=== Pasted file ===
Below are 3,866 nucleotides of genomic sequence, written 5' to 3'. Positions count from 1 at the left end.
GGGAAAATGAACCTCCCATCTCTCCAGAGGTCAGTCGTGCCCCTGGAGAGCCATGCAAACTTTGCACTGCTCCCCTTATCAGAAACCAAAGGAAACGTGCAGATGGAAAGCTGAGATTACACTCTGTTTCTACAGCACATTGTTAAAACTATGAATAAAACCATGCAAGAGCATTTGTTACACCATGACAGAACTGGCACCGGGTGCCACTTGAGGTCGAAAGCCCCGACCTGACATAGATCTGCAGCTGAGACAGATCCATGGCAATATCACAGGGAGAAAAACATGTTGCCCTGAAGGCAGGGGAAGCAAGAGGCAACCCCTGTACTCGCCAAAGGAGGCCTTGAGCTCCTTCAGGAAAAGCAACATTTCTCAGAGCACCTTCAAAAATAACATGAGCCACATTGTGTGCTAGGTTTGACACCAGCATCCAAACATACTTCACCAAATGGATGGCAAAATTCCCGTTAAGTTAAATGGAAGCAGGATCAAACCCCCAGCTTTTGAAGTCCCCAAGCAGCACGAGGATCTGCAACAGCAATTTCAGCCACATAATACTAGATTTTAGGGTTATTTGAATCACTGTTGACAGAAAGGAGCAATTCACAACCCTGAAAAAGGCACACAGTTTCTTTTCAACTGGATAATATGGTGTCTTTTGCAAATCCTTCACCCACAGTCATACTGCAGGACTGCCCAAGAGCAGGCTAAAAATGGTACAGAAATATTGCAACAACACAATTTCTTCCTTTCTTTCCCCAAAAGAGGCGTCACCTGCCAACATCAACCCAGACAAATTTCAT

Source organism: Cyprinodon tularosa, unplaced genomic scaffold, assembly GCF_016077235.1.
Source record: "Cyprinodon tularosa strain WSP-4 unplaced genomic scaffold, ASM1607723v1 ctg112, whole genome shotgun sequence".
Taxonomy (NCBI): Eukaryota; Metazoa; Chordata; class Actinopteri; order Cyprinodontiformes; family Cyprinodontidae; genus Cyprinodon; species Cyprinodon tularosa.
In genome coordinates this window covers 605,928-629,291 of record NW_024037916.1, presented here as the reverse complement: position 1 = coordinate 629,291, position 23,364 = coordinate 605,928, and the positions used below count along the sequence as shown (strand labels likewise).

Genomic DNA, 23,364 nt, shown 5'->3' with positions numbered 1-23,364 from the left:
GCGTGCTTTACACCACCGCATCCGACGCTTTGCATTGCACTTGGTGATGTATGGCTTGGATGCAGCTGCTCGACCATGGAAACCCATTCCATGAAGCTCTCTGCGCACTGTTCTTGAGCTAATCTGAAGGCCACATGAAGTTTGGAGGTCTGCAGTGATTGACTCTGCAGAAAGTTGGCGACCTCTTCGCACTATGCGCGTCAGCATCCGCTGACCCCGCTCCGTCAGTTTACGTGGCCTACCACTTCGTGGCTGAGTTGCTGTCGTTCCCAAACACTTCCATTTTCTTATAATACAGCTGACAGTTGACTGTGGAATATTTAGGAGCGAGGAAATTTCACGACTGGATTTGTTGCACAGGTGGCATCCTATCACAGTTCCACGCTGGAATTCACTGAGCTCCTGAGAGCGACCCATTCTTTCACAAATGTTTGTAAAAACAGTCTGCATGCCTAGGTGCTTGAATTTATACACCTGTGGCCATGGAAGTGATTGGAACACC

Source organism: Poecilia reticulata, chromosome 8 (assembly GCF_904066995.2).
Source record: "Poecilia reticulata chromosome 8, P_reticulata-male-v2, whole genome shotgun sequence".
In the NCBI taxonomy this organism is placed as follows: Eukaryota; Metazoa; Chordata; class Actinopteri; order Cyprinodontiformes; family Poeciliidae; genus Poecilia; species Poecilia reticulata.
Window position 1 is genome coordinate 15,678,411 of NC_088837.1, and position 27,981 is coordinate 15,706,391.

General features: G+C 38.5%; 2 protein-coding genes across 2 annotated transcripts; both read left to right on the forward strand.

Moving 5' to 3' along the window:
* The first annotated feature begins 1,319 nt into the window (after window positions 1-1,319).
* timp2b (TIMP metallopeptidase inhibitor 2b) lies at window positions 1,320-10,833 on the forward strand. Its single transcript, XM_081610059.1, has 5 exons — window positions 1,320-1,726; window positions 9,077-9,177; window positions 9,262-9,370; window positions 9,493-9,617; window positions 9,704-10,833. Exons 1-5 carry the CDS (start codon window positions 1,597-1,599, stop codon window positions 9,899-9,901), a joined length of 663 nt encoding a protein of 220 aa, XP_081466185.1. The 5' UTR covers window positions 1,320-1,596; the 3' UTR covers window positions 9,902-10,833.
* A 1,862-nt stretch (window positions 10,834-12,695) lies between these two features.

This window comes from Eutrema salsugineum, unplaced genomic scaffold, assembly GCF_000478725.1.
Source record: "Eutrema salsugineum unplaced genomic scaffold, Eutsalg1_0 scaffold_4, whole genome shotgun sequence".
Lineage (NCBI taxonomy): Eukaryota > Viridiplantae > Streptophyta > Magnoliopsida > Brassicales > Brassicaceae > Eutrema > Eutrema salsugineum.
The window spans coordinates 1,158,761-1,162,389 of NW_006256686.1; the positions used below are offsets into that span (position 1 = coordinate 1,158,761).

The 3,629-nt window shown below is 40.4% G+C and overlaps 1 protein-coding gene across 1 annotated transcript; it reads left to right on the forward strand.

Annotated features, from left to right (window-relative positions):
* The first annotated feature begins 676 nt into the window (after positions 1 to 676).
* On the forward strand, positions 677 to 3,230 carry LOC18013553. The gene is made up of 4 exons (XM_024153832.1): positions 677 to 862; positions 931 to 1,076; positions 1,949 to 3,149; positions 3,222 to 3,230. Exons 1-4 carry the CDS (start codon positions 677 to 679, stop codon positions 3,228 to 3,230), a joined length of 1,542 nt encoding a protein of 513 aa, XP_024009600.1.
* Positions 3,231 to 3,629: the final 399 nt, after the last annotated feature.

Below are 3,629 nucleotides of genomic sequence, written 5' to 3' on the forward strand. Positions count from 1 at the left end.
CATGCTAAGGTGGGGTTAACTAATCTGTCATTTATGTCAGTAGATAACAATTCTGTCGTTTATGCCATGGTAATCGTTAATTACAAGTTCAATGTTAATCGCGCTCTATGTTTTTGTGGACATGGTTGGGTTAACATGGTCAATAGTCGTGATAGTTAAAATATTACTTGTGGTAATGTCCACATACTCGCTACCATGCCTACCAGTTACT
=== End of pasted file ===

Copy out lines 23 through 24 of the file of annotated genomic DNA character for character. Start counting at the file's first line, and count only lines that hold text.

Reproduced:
Annotated features, from left to right (window-relative positions):
* The first annotated feature begins 676 nt into the window (after positions 1 to 676).